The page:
In knowing a little concerning Islamic based culture from college history classes and reading other first-person accounts on the same topic, there were several reasons I found to doubt the authenticity of this tale. Supposedly Souad (not her real name) had blocked all of these memories that comprise the book and were brought back by therapy.

SPOILERS BELOW

For example: Souad mentioned the strangling of her sister by a brother, who used a telephone cord to do the deed...in the 1970s. But what is tr...more
*•.♥.•*Sabrina Rutter*•.♥.•*
Burned Alive is the story of a survivor of honor killings.
A truelly heartbreaking story.I used to own a copy of this book, but let someone use it and I loved it so much that I want to buy it again.
Krista the Krazy Kataloguer
Be thankful if you do not live in the country where Souad grew up!! It's shameful how women are still treated in some parts of the world.
Meera
This book mainly focuses on honour killing and how Souad was burned alive just because she met a guy and got pregnant. At the West Bank, where Souad was born and raised, girls are not supposed to go out alone and are not allowed to look or talk to a strange man without being beaten or judged. A girl is also supposed to get married at a young age or she might be looked at badly by the people at the village. Souad was 18 whe she met her first love and got herself pregnant. Due to that, she was bur...more
Badger
A book that invites comparison with ‘Infidel’ though the characters could hardly be different. Ayaan Hirshi Ali is a sassy, sexy, well educated intelligent woman who wrote a deservedly best-selling account of her life in Islam, how she survived and finally won in a world where those qualities are prized. In her old culture she would certainly be a very long time dead by now.
Souad is heartbreakingly different because she even now remains a child. She began life in the West Bank in the late sixtie...more
Amna_M_240526
In the beginning, It felt like I was reading a story that was set in the pre-islamic era where they used to bury girls when they were just born. Because in Souad's village, if a mother felt like she didn't want more daughters, she would simply choke them to death when they were born, bury them alive or feed them to the dogs. Fathers were even worse, they treated sheep better than their daughters. A girl/wife would be beaten for as little reasons as not putting enough sugar in tea, or salt in foo...more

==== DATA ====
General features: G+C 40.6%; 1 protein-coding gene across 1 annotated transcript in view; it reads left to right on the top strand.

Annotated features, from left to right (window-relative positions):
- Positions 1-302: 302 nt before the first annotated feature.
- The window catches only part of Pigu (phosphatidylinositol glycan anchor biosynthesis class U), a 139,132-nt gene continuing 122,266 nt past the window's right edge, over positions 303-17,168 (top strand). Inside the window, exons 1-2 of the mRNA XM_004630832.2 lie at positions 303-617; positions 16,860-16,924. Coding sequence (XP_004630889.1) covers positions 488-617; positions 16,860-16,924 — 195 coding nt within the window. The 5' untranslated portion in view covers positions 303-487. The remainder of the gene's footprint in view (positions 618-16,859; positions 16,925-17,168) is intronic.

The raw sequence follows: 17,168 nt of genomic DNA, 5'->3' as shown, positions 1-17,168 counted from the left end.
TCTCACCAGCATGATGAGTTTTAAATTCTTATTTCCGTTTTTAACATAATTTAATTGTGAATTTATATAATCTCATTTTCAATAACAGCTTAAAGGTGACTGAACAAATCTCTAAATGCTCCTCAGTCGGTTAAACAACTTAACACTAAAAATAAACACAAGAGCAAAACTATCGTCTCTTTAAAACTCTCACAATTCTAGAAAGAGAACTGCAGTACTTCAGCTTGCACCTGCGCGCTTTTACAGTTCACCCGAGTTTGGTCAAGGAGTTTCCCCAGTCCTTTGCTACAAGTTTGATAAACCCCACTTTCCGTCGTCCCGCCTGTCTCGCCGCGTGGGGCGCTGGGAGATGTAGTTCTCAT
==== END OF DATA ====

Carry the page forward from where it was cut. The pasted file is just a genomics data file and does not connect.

Nux
The second paragraph in the "More about Souad" section says it all, really. Too many oddities and inconsistencies exist in this story and they were dug out through a memory therapy that Souad had to go through during her psychiatric therapy sessions. No wonder I HATED the first part of this book. Like mentioned in another review here, I think the first part of this book is preying and fueling the xenophobic sentiments of the general populations. Surely not ALL Palestinian men and women are that...more
Soraia Pereira
Já tinha visto este livro algumas vezes e lido variadas opiniões acerca dele. Umas pessoas defendem que é um testemunho real, um relato verídico de alguém que sofreu atrozmente os costumes de uma aldeia retrograda, com pensamentos machistas e obsoletos onde as mulheres, independentemente da idade, condição social, estatuto ou beleza são tratadas abaixo de esterco. Sim, porque pelos relatos os animais, cães, cabras, vacas, etc, são mais bem tratadas do que elas.

Outras pessoas defendem que os mes...more
Maureen
In the West Bank, women are property; not human-beings. The main character, Souad, even describes how her mother murdered her own newborn baby daughters immediately after they were born because they were girls. Souad (like all girls) was forbidden to ever speak to a man and could only go outside to work her daily chores, never learned to read, never went to school. When she was still a teenager one of her neighbors tricked her into having sex. She was young and vulnerable and the guy told her th...more
 PuMbA's MoMmy*•.♥.•*
It never seems to stop amazing me how some of people's customs can be. This story is a tragic one. Souad vividly tells her story of sadness and triumph. There were many things I read about in this book that I had never heard of before for example.

-How newlywed couples ha ve their first sexual encounter on a special cloth so that it is hung in front of their house so that the villagers can see the wife's virgin blood. (Imagine what happens to the women that don't bleed!)
-The traditional custom of...more
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Aiossa's 12/13 Se...: Mariah hammer book review #3 1 6 Oct 30, 2012 04:19PM  
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Souad is the pen name attributed to the author of the best-selling book Burned Alive: a Victim of the Law of Men, ostensibly a first-person account of an attempted honor killing. "Souad" is described as a Palestinian woman now living in Europe who survived an attempted murder by her brother-in-law, who doused her with gasoline and set her on fire, at the urging of her fa...more
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“Something in me is broken but people don't realize it because I always smile to hide it.” 5 likes
“Although I am able to walk about freely, I am a prisoner in my skin.” 5 likes